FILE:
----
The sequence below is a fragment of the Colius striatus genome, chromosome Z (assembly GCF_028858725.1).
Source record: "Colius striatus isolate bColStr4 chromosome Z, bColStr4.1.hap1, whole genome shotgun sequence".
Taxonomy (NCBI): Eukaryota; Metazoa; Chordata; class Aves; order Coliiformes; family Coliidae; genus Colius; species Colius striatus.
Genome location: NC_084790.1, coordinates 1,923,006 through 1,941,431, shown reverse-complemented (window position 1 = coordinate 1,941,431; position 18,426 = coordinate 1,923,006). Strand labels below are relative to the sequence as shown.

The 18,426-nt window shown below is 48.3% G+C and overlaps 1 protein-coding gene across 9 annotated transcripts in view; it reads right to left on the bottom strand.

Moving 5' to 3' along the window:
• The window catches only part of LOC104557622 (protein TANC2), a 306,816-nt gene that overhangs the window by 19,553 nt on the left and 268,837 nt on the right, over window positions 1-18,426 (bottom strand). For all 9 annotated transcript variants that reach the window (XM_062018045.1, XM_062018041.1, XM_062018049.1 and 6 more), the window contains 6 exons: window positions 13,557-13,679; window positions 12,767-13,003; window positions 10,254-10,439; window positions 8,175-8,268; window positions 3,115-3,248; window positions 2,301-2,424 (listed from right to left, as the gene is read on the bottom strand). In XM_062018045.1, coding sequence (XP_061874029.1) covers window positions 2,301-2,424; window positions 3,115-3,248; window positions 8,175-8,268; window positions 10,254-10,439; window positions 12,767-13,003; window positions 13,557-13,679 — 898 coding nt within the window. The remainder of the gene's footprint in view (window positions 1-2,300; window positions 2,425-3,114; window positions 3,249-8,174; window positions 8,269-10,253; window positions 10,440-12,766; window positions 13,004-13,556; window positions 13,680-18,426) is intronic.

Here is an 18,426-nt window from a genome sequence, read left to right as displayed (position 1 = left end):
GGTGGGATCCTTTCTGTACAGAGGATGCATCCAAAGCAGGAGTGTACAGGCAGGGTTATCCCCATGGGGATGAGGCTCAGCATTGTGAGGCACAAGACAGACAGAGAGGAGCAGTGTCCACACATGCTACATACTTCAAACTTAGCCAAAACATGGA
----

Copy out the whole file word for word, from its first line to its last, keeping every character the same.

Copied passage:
The sequence below is a fragment of the Colius striatus genome, chromosome Z (assembly GCF_028858725.1).
Source record: "Colius striatus isolate bColStr4 chromosome Z, bColStr4.1.hap1, whole genome shotgun sequence".
Taxonomy (NCBI): Eukaryota; Metazoa; Chordata; class Aves; order Coliiformes; family Coliidae; genus Colius; species Colius striatus.
Genome location: NC_084790.1, coordinates 1,923,006 through 1,941,431, shown reverse-complemented (window position 1 = coordinate 1,941,431; position 18,426 = coordinate 1,923,006). Strand labels below are relative to the sequence as shown.

The 18,426-nt window shown below is 48.3% G+C and overlaps 1 protein-coding gene across 9 annotated transcripts in view; it reads right to left on the bottom strand.

Moving 5' to 3' along the window:
• The window catches only part of LOC104557622 (protein TANC2), a 306,816-nt gene that overhangs the window by 19,553 nt on the left and 268,837 nt on the right, over window positions 1-18,426 (bottom strand). For all 9 annotated transcript variants that reach the window (XM_062018045.1, XM_062018041.1, XM_062018049.1 and 6 more), the window contains 6 exons: window positions 13,557-13,679; window positions 12,767-13,003; window positions 10,254-10,439; window positions 8,175-8,268; window positions 3,115-3,248; window positions 2,301-2,424 (listed from right to left, as the gene is read on the bottom strand). In XM_062018045.1, coding sequence (XP_061874029.1) covers window positions 2,301-2,424; window positions 3,115-3,248; window positions 8,175-8,268; window positions 10,254-10,439; window positions 12,767-13,003; window positions 13,557-13,679 — 898 coding nt within the window. The remainder of the gene's footprint in view (window positions 1-2,300; window positions 2,425-3,114; window positions 3,249-8,174; window positions 8,269-10,253; window positions 10,440-12,766; window positions 13,004-13,556; window positions 13,680-18,426) is intronic.

Here is an 18,426-nt window from a genome sequence, read left to right as displayed (position 1 = left end):
GGTGGGATCCTTTCTGTACAGAGGATGCATCCAAAGCAGGAGTGTACAGGCAGGGTTATCCCCATGGGGATGAGGCTCAGCATTGTGAGGCACAAGACAGACAGAGAGGAGCAGTGTCCACACATGCTACATACTTCAAACTTAGCCAAAACATGGA